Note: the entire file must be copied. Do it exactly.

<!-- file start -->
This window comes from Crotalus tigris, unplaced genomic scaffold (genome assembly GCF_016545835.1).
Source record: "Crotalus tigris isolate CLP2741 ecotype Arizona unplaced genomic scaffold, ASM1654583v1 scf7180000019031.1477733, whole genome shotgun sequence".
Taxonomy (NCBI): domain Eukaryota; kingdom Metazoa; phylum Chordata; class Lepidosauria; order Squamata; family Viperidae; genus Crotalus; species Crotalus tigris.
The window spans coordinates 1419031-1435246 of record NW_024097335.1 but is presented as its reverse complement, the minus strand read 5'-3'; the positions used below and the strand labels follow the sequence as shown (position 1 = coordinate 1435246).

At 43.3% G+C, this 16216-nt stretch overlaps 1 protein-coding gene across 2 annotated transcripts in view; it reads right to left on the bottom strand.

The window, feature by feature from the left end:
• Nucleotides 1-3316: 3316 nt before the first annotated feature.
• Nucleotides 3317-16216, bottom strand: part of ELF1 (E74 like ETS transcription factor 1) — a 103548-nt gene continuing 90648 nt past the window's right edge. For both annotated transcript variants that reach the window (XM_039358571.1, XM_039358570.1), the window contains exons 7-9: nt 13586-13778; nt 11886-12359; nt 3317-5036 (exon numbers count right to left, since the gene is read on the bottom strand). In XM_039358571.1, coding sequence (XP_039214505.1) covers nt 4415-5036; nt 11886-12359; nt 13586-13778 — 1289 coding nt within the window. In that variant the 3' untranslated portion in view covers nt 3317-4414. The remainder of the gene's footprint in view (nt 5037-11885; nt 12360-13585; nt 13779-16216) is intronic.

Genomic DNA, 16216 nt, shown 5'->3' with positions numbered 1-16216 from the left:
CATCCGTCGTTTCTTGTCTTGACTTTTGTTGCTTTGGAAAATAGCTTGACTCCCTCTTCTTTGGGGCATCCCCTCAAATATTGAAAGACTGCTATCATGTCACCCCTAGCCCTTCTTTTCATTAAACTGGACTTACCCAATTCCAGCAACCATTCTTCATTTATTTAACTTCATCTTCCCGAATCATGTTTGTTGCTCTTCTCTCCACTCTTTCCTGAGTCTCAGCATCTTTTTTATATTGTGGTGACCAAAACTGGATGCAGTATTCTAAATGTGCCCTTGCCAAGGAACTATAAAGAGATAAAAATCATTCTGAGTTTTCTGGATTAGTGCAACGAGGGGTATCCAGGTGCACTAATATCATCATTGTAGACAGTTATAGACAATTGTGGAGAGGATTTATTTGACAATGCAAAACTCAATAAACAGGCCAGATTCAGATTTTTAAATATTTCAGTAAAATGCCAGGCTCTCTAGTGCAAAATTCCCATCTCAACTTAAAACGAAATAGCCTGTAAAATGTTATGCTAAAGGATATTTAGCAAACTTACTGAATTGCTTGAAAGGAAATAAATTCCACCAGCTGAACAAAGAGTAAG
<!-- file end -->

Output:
This window comes from Crotalus tigris, unplaced genomic scaffold (genome assembly GCF_016545835.1).
Source record: "Crotalus tigris isolate CLP2741 ecotype Arizona unplaced genomic scaffold, ASM1654583v1 scf7180000019031.1477733, whole genome shotgun sequence".
Taxonomy (NCBI): domain Eukaryota; kingdom Metazoa; phylum Chordata; class Lepidosauria; order Squamata; family Viperidae; genus Crotalus; species Crotalus tigris.
The window spans coordinates 1419031-1435246 of record NW_024097335.1 but is presented as its reverse complement, the minus strand read 5'-3'; the positions used below and the strand labels follow the sequence as shown (position 1 = coordinate 1435246).

At 43.3% G+C, this 16216-nt stretch overlaps 1 protein-coding gene across 2 annotated transcripts in view; it reads right to left on the bottom strand.

The window, feature by feature from the left end:
• Nucleotides 1-3316: 3316 nt before the first annotated feature.
• Nucleotides 3317-16216, bottom strand: part of ELF1 (E74 like ETS transcription factor 1) — a 103548-nt gene continuing 90648 nt past the window's right edge. For both annotated transcript variants that reach the window (XM_039358571.1, XM_039358570.1), the window contains exons 7-9: nt 13586-13778; nt 11886-12359; nt 3317-5036 (exon numbers count right to left, since the gene is read on the bottom strand). In XM_039358571.1, coding sequence (XP_039214505.1) covers nt 4415-5036; nt 11886-12359; nt 13586-13778 — 1289 coding nt within the window. In that variant the 3' untranslated portion in view covers nt 3317-4414. The remainder of the gene's footprint in view (nt 5037-11885; nt 12360-13585; nt 13779-16216) is intronic.

Genomic DNA, 16216 nt, shown 5'->3' with positions numbered 1-16216 from the left:
CATCCGTCGTTTCTTGTCTTGACTTTTGTTGCTTTGGAAAATAGCTTGACTCCCTCTTCTTTGGGGCATCCCCTCAAATATTGAAAGACTGCTATCATGTCACCCCTAGCCCTTCTTTTCATTAAACTGGACTTACCCAATTCCAGCAACCATTCTTCATTTATTTAACTTCATCTTCCCGAATCATGTTTGTTGCTCTTCTCTCCACTCTTTCCTGAGTCTCAGCATCTTTTTTATATTGTGGTGACCAAAACTGGATGCAGTATTCTAAATGTGCCCTTGCCAAGGAACTATAAAGAGATAAAAATCATTCTGAGTTTTCTGGATTAGTGCAACGAGGGGTATCCAGGTGCACTAATATCATCATTGTAGACAGTTATAGACAATTGTGGAGAGGATTTATTTGACAATGCAAAACTCAATAAACAGGCCAGATTCAGATTTTTAAATATTTCAGTAAAATGCCAGGCTCTCTAGTGCAAAATTCCCATCTCAACTTAAAACGAAATAGCCTGTAAAATGTTATGCTAAAGGATATTTAGCAAACTTACTGAATTGCTTGAAAGGAAATAAATTCCACCAGCTGAACAAAGAGTAAG